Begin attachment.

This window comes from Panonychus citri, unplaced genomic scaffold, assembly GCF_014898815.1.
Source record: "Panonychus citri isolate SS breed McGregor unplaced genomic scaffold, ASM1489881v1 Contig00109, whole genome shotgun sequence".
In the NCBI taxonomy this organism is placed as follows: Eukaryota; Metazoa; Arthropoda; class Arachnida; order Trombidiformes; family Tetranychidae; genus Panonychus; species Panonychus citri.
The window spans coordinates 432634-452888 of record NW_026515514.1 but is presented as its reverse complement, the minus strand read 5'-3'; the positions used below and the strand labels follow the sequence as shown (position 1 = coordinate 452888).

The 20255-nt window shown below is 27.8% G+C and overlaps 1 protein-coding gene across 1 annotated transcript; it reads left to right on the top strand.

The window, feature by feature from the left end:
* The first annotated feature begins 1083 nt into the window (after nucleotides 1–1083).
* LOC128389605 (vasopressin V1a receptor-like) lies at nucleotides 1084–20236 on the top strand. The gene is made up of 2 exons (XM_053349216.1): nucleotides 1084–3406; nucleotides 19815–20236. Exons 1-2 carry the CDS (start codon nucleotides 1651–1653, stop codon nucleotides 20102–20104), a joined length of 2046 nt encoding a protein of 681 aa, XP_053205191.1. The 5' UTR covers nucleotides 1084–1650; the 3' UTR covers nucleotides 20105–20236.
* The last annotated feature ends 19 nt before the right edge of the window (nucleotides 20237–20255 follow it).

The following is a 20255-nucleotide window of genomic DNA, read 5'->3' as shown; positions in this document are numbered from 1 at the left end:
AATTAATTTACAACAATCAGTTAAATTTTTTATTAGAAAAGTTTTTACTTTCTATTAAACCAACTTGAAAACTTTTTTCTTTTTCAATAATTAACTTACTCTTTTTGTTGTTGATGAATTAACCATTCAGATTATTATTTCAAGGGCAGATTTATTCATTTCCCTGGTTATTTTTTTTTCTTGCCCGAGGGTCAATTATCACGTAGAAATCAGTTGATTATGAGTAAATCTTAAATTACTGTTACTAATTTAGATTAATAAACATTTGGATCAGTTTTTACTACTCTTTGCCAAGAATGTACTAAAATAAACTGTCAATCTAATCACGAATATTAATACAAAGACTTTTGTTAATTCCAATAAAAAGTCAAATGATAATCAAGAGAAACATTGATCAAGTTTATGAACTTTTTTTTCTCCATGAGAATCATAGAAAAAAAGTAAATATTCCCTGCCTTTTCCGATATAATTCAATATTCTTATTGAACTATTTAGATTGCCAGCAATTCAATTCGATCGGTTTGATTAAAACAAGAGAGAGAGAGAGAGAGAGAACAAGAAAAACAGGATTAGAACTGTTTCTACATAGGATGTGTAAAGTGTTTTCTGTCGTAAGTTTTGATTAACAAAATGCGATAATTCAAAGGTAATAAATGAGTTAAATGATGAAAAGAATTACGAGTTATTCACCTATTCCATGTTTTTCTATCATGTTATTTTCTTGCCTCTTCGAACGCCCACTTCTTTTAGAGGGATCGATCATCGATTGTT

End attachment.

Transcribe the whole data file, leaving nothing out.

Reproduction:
This window comes from Panonychus citri, unplaced genomic scaffold, assembly GCF_014898815.1.
Source record: "Panonychus citri isolate SS breed McGregor unplaced genomic scaffold, ASM1489881v1 Contig00109, whole genome shotgun sequence".
In the NCBI taxonomy this organism is placed as follows: Eukaryota; Metazoa; Arthropoda; class Arachnida; order Trombidiformes; family Tetranychidae; genus Panonychus; species Panonychus citri.
The window spans coordinates 432634-452888 of record NW_026515514.1 but is presented as its reverse complement, the minus strand read 5'-3'; the positions used below and the strand labels follow the sequence as shown (position 1 = coordinate 452888).

The 20255-nt window shown below is 27.8% G+C and overlaps 1 protein-coding gene across 1 annotated transcript; it reads left to right on the top strand.

The window, feature by feature from the left end:
* The first annotated feature begins 1083 nt into the window (after nucleotides 1–1083).
* LOC128389605 (vasopressin V1a receptor-like) lies at nucleotides 1084–20236 on the top strand. The gene is made up of 2 exons (XM_053349216.1): nucleotides 1084–3406; nucleotides 19815–20236. Exons 1-2 carry the CDS (start codon nucleotides 1651–1653, stop codon nucleotides 20102–20104), a joined length of 2046 nt encoding a protein of 681 aa, XP_053205191.1. The 5' UTR covers nucleotides 1084–1650; the 3' UTR covers nucleotides 20105–20236.
* The last annotated feature ends 19 nt before the right edge of the window (nucleotides 20237–20255 follow it).

The following is a 20255-nucleotide window of genomic DNA, read 5'->3' as shown; positions in this document are numbered from 1 at the left end:
AATTAATTTACAACAATCAGTTAAATTTTTTATTAGAAAAGTTTTTACTTTCTATTAAACCAACTTGAAAACTTTTTTCTTTTTCAATAATTAACTTACTCTTTTTGTTGTTGATGAATTAACCATTCAGATTATTATTTCAAGGGCAGATTTATTCATTTCCCTGGTTATTTTTTTTTCTTGCCCGAGGGTCAATTATCACGTAGAAATCAGTTGATTATGAGTAAATCTTAAATTACTGTTACTAATTTAGATTAATAAACATTTGGATCAGTTTTTACTACTCTTTGCCAAGAATGTACTAAAATAAACTGTCAATCTAATCACGAATATTAATACAAAGACTTTTGTTAATTCCAATAAAAAGTCAAATGATAATCAAGAGAAACATTGATCAAGTTTATGAACTTTTTTTTCTCCATGAGAATCATAGAAAAAAAGTAAATATTCCCTGCCTTTTCCGATATAATTCAATATTCTTATTGAACTATTTAGATTGCCAGCAATTCAATTCGATCGGTTTGATTAAAACAAGAGAGAGAGAGAGAGAGAGAACAAGAAAAACAGGATTAGAACTGTTTCTACATAGGATGTGTAAAGTGTTTTCTGTCGTAAGTTTTGATTAACAAAATGCGATAATTCAAAGGTAATAAATGAGTTAAATGATGAAAAGAATTACGAGTTATTCACCTATTCCATGTTTTTCTATCATGTTATTTTCTTGCCTCTTCGAACGCCCACTTCTTTTAGAGGGATCGATCATCGATTGTT